I think that less is more, with regards to the meds is a good strategy. The medication (provigil) that actually helps, doesn’t dillute me. It helps me focus, where some of the others space me out.

          I don’t think I could stop writing if I tried, and yeah, my husband is good for me. I have made his life hell at times though. I don’t think I am good for him. Anyway, thanks Jeff and friends.

          • 😉 Maybe you are your husband’s lesson in life. Maybe he is yours. Who knows?

            Yeah, Provigil did me good as well – it’s a brain drug as you understand, not one of those herky-jerky amphetamine products like they give me now, which I don’t take but my wife does sometimes when I keep her up late – they’re for work. Thus I am keeping up my prescription.

            I find memories dangerous but necessary to know. And hard – hell yeah. On that note, I ran across that “little kid” I told you about (the one who saved me) – today! – after many years when I went to vote. Me, him, & his momma. It was wonderful but troubling to see him: he is all grown up, hard times just as I knew he would and the reason I got to see him was another hard time in his life (not doing so good). I reckon he doesn’t remember telling me what his uncle did to him – but I do. And I’m sure he remembers those events which led to that confession when he was little. But I put it into their ear (just a little spark or two) how much I miss them and their family . . .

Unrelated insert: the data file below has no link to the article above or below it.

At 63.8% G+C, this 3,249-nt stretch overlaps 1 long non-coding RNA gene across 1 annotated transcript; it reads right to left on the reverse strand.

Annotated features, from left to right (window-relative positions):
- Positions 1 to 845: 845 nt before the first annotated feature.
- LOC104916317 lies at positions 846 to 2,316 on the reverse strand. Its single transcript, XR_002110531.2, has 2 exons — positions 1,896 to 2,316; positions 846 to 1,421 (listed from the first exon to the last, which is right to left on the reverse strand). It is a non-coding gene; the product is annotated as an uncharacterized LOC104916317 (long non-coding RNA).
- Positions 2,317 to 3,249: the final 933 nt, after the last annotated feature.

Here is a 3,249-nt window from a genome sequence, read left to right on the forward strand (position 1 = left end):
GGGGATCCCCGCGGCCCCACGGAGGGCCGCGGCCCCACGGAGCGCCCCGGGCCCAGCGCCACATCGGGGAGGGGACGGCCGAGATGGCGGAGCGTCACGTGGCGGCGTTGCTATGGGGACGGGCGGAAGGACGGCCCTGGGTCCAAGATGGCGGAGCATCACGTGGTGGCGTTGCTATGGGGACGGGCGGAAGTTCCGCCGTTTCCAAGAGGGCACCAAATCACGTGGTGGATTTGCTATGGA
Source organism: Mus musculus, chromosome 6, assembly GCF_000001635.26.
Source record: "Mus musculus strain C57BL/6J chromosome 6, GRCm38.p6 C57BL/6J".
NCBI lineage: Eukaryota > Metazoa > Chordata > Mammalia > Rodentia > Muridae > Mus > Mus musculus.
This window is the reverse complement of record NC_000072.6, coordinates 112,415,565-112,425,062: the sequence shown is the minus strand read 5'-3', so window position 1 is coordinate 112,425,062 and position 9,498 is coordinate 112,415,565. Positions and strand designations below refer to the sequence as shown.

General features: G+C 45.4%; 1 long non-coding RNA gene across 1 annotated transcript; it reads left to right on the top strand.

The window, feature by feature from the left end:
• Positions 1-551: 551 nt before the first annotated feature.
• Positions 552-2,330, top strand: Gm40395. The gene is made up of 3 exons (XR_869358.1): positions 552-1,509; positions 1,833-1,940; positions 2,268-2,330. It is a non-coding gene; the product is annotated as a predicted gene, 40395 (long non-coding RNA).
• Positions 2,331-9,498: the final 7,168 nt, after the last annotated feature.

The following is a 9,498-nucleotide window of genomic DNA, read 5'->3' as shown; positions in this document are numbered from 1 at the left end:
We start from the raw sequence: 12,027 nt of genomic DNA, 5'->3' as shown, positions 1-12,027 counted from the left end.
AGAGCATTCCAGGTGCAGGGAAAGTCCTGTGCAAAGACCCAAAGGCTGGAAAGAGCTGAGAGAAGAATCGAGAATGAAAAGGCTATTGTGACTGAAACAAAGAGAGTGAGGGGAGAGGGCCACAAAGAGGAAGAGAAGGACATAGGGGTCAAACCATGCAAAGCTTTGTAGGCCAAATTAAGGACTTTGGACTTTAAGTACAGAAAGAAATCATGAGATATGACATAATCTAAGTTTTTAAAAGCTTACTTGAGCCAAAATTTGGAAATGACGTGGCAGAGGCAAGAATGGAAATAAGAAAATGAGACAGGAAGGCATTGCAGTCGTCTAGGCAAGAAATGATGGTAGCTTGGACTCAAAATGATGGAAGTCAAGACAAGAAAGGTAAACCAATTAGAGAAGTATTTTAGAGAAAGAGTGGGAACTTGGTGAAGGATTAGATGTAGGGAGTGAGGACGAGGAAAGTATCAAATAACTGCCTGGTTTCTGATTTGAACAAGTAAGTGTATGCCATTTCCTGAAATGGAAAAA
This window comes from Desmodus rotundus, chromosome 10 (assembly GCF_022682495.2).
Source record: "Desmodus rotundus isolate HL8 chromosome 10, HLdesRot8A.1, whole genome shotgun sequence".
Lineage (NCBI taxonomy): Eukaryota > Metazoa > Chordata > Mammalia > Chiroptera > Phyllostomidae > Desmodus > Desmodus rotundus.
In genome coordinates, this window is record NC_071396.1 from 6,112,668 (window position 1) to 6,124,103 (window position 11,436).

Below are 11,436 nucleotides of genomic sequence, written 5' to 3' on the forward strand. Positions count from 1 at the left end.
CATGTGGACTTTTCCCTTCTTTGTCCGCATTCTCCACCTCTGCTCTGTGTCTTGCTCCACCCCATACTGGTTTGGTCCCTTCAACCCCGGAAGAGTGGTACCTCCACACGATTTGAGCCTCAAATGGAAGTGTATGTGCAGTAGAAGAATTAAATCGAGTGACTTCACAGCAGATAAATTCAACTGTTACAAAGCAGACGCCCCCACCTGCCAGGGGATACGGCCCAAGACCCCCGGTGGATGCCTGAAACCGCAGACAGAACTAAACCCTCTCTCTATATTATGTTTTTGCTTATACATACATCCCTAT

and when they left and we were talking ‘family’ (I made sure to thank the mom for what they did: “you saved me, ya know, more than one time.” – she didn’t / doesn’t know but I said: Family is who you make them and has nothing to do with blood – and their momma said (with surprise in her face, as tho’ this is the first time she’s ever heard this) – “Why! That’s the way *I* feel, too!”

            We’ll see. And there must be something about you that your husband likes – loves, actually. Maybe its like me: “You’re different” is what my wife said. Apparently. LOL.

            Kids stories – yeah, you’re right. Ol’ Brother’s Grimm could be grim as hell. As for ‘chaos’ – gee, we’re not scared of that, LOL!!! That’s just public opinion, not ours. And you know what I like to say: Don’t let others define your being. Which ‘they’ would try to do (and try anyway).

            ’nuff said. Long winded.